World Vision regrets Malawi staff strike

World Vision Malawi says it regrets the decision by its employees to go on strike following misunderstandings over compensation and contractual issues when the issues are being resolved.

More than 500 employees of the Christian international non-governmental organisation from across the country staged a walkout on Tuesday and gathered at their head offices in Lilongwe.

The workers accuse management of not taking action on their demands and for ignoring the Malawi Industrial Relations Court ruling which they said compelled them to go on strike.

Staff on strike action

Staff on strike action

But in a statement emailed to Nyasa Times late Tuesday, the organization urged the employees to return to work saying “we have and will continue to engage with our employees on these issues and are praying that the differences still remaining will be resolved soon.”

“We are hopeful these issues can be resolved quickly and amicably,” said World Vision Malawi Acting National Director, Paulaw Kitheka.

“We appreciate their contributions in helping to ensure our work of serving children, families and communities is achieved. We also value their commitment to manage resources effectively in a way that honors our donors.”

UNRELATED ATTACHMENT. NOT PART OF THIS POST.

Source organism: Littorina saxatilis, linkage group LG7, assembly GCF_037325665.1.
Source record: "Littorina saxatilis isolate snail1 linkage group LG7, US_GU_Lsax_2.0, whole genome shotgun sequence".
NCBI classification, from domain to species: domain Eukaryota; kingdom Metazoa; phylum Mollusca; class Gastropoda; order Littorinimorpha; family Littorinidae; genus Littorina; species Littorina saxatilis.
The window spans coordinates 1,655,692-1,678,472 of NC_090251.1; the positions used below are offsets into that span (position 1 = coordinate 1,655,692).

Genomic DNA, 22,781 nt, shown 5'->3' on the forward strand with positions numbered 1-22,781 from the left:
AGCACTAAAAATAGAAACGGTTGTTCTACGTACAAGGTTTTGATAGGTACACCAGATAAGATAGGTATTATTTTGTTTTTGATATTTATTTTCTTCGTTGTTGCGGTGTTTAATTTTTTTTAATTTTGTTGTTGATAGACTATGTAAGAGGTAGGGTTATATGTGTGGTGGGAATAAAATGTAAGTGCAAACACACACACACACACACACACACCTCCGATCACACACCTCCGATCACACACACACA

The employees are demanding World Vision to change its employment procedure from open ended to fixed term contracts and a salary increment of 80 percent, which has not been implemented for the last six years.

“Staff body in this petition demands salary increase of 80 percent effective 1st October 2013, to cater for cost of living for the six years gone without adjustment. This salary adjustment must not be confused with performance based remuneration,” a petition which the workers presented to management earlier on Tuesday read in part.

The workers also accuse management of cheating them by substituting a requirement for annual salary review with a temporary periodic cushioning allowance which ends up being taxed and has eventually been withdrawn from staff salaries.

But Kitheka said much as the organisation recognizes the right of employees to engage in a legal strike it urges them to continue a “meaningful dialogue based on our mutual faith, trust and respect.”

He said in a statement: “We are seeking the swift resolution of these issues thereby enabling our organization to focus on our mission: serving the most vulnerable children, families and communities in Malawi.”

The Christian humanitarian organization committed to serving the poor, has 650 members of staff in Malawi.

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